Happy belated International Women’s Day! Just a brief post on being a woman in engineering today because I was reading this article about how female and minority engineers are more likely to be unemployed. Let’s talk about the numbers real fast: The national unemployment rate right now is 9.6%. The unemployment rate for engineers who are Caucasian and male is 3.6%. If you’re a male and Hispanic or African American or American Indian, the unemployment rate doubles to approximately 7%. Asians are not considered to be minorities within engineering, but Asian women experience this same problem. The ratio of women being unemployed for family reasons compared to men is 5:1. Women are less likely to receive research grants, despite making gains within academia. Here’s the last statistic you need to hear about as demonstrated by the graph: 51% of those employed in engineering are white men. The next largest group? 18% are white women, less than half of the amount of white men employed as engineers.

Reasons For Not Working Among Scientists And Engineers, 2010

Reasons For Not Working Among Scientists And Engineers, 2010: NSF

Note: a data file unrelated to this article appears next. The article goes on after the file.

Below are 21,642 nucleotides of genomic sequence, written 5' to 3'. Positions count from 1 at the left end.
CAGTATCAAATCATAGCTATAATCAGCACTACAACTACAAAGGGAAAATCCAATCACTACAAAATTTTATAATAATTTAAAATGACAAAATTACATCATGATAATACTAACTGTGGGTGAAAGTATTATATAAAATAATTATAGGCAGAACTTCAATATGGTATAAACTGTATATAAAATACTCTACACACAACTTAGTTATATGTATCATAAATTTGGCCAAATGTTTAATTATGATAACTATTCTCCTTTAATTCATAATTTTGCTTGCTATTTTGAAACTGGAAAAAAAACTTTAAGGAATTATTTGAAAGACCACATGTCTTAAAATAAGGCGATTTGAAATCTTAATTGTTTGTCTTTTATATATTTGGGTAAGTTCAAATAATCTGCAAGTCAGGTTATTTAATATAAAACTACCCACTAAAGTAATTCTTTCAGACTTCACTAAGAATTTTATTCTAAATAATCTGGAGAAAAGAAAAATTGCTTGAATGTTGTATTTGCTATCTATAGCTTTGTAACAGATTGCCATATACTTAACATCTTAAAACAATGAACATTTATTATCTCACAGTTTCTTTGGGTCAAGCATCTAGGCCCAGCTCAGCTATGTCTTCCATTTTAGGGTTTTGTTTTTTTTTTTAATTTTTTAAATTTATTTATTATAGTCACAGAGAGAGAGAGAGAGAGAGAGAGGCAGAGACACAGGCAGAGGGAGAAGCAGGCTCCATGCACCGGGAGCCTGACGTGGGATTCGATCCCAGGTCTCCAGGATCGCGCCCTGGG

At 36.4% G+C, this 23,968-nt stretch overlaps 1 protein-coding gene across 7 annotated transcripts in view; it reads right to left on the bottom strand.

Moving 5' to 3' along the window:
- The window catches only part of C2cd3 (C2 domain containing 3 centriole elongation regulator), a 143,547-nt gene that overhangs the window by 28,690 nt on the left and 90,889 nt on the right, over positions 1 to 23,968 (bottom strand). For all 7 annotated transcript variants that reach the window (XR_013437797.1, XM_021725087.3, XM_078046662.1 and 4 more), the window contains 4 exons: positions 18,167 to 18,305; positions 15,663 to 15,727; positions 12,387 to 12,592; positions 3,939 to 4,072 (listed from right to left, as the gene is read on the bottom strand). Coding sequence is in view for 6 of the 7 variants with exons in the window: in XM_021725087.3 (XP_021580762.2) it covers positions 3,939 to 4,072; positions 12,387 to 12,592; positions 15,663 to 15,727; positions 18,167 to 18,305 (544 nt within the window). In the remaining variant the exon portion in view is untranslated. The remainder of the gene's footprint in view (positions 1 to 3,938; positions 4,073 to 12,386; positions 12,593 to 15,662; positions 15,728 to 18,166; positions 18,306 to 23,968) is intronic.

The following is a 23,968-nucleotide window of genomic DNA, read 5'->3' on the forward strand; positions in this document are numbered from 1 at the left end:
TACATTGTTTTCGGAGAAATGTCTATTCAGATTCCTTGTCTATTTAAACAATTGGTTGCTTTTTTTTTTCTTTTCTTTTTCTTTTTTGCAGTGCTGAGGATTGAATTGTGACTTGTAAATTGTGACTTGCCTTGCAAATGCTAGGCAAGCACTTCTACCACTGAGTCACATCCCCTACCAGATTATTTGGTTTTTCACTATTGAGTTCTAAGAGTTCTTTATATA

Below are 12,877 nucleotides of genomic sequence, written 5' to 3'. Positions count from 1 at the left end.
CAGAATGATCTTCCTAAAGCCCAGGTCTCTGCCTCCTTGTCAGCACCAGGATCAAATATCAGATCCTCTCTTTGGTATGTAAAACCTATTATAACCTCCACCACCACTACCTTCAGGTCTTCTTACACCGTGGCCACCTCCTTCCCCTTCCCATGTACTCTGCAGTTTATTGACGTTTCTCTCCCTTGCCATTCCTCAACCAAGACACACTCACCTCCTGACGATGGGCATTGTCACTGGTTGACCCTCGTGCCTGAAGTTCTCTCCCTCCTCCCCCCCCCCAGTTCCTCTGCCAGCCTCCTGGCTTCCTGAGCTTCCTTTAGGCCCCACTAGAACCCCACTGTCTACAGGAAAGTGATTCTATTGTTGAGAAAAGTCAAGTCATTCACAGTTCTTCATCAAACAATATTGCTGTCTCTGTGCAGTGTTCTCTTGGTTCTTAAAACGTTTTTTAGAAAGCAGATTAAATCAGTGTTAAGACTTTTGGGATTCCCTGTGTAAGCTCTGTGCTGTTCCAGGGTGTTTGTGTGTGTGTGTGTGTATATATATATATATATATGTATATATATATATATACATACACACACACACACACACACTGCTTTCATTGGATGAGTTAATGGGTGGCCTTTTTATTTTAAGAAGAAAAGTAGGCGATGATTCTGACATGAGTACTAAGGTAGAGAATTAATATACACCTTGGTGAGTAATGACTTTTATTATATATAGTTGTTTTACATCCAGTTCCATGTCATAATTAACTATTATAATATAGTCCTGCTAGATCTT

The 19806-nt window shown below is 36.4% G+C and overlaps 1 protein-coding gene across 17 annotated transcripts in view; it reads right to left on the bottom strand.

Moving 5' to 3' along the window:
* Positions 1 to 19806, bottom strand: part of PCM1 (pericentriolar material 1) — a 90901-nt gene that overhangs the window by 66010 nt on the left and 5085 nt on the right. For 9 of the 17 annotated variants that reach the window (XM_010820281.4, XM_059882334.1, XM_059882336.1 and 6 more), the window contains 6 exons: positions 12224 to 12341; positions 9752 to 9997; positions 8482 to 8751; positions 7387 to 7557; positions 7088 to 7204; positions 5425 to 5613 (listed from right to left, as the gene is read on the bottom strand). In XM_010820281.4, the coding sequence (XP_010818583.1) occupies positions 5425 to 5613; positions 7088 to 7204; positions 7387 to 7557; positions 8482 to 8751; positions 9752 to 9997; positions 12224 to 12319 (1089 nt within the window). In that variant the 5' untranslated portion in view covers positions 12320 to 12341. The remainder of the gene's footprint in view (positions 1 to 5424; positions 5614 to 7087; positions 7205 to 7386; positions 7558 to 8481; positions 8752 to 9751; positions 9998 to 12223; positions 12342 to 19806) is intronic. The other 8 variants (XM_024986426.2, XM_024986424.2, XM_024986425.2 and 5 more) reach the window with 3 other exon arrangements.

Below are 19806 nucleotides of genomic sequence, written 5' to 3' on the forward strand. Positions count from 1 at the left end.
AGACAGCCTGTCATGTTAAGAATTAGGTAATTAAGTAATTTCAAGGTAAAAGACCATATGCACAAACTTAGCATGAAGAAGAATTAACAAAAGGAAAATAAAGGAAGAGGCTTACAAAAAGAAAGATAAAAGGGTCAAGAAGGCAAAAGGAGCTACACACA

I am a woman in engineering. Everyday, I walk into classes where I am one of five girls in a fifty person lecture. When I tell people I’m an engineer, I endure the quizzical looks without comment and laugh off any exclamations about girls in engineering. When I fill out engineering job applications, I proudly mark my gender for the minority reporting at the end. I received the Zonta Young Women in Public Affairs Award my senior year of high school because I majoring in a male-dominated field. I’m a proud member of SWE and a supporter of ToGetHerThere¬†which focus on encouraging more girls to pursue science and engineering. I believe this is extremely important.

How am I supposed to inspire girls to pursue engineering when I can’t guarantee they’ll have a job? Is all that I’ve put up and worked for to go to waste? I know it won’t, but it’s discouraging to see articles reporting such biases still exist and hear about women’s salaries compared to men and the glass ceiling.

I am so thankful for all the support friends and family have given me in order to continue to pursue this career. I will do my best to earn my place with engineering and support my fellow female engineers. Together, we can change these statistics and I look forward to the day we do this.

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